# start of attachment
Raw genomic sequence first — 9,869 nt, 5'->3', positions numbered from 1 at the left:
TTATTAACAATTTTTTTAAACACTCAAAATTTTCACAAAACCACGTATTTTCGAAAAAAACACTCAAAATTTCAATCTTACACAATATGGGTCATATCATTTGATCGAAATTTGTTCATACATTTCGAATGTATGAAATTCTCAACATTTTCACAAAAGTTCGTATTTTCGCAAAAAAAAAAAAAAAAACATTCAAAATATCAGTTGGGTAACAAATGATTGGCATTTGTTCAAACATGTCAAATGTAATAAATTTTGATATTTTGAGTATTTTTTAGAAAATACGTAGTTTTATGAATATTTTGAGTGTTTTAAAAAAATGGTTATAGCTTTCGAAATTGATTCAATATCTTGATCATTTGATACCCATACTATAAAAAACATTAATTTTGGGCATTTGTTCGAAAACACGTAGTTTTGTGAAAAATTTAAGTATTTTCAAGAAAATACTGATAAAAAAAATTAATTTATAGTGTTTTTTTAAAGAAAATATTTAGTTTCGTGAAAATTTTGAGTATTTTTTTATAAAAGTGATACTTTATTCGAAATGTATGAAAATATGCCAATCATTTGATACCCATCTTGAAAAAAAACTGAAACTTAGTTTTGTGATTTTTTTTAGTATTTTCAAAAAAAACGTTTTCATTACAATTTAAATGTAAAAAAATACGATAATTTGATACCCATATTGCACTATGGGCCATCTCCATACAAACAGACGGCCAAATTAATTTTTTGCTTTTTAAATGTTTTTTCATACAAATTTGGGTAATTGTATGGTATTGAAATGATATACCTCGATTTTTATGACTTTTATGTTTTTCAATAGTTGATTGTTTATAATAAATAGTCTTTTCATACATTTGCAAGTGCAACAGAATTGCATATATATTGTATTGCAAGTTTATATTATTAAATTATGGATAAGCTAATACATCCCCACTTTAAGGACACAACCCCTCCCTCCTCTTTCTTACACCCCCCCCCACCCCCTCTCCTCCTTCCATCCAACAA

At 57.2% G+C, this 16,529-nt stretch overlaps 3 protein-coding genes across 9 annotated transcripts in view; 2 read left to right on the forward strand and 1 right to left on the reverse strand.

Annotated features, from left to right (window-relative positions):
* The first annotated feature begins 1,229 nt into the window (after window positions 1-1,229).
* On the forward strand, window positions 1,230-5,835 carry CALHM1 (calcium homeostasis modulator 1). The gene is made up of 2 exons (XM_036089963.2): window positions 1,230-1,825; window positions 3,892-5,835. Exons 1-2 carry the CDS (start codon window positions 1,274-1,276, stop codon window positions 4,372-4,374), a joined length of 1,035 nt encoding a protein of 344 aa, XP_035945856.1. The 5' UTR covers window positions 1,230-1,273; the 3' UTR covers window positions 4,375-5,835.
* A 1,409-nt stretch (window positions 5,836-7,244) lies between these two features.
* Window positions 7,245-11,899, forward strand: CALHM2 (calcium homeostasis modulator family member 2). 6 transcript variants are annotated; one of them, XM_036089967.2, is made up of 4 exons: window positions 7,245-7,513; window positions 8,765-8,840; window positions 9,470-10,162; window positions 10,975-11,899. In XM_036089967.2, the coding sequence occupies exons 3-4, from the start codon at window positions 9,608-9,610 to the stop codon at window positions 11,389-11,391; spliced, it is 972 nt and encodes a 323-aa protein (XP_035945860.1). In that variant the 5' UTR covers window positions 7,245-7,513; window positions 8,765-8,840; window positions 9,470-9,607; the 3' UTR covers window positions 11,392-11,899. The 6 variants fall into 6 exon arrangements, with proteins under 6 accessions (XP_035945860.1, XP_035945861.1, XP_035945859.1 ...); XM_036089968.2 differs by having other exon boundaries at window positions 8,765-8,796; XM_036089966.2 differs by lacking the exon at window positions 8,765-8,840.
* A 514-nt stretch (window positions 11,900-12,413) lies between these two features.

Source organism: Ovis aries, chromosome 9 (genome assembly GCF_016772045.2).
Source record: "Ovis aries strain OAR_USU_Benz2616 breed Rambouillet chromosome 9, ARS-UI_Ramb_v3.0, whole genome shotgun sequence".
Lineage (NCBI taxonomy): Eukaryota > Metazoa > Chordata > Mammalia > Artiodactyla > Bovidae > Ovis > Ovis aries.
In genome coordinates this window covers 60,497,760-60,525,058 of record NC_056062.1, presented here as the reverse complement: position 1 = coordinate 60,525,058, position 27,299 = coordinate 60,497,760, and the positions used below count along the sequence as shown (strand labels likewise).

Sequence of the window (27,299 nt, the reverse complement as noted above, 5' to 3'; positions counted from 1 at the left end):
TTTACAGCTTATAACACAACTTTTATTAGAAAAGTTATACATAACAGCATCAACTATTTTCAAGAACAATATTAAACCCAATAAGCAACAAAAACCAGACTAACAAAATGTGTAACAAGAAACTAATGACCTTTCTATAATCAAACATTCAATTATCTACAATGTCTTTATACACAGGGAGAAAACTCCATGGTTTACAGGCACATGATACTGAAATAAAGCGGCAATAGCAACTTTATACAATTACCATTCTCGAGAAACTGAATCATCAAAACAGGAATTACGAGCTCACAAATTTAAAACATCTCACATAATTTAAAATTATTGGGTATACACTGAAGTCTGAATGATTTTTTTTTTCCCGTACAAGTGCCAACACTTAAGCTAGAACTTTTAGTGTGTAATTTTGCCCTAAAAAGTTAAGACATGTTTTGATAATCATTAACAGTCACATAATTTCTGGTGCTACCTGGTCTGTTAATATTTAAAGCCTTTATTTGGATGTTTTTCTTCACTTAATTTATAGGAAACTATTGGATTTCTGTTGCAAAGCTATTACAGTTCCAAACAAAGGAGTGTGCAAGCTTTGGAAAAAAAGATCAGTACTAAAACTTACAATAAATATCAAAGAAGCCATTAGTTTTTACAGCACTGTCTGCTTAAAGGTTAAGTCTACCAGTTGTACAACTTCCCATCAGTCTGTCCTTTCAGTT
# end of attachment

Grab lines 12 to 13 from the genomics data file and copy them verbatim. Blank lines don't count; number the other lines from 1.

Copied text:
Lineage (NCBI taxonomy): Eukaryota > Metazoa > Chordata > Mammalia > Artiodactyla > Bovidae > Ovis > Ovis aries.
In genome coordinates this window covers 60,497,760-60,525,058 of record NC_056062.1, presented here as the reverse complement: position 1 = coordinate 60,525,058, position 27,299 = coordinate 60,497,760, and the positions used below count along the sequence as shown (strand labels likewise).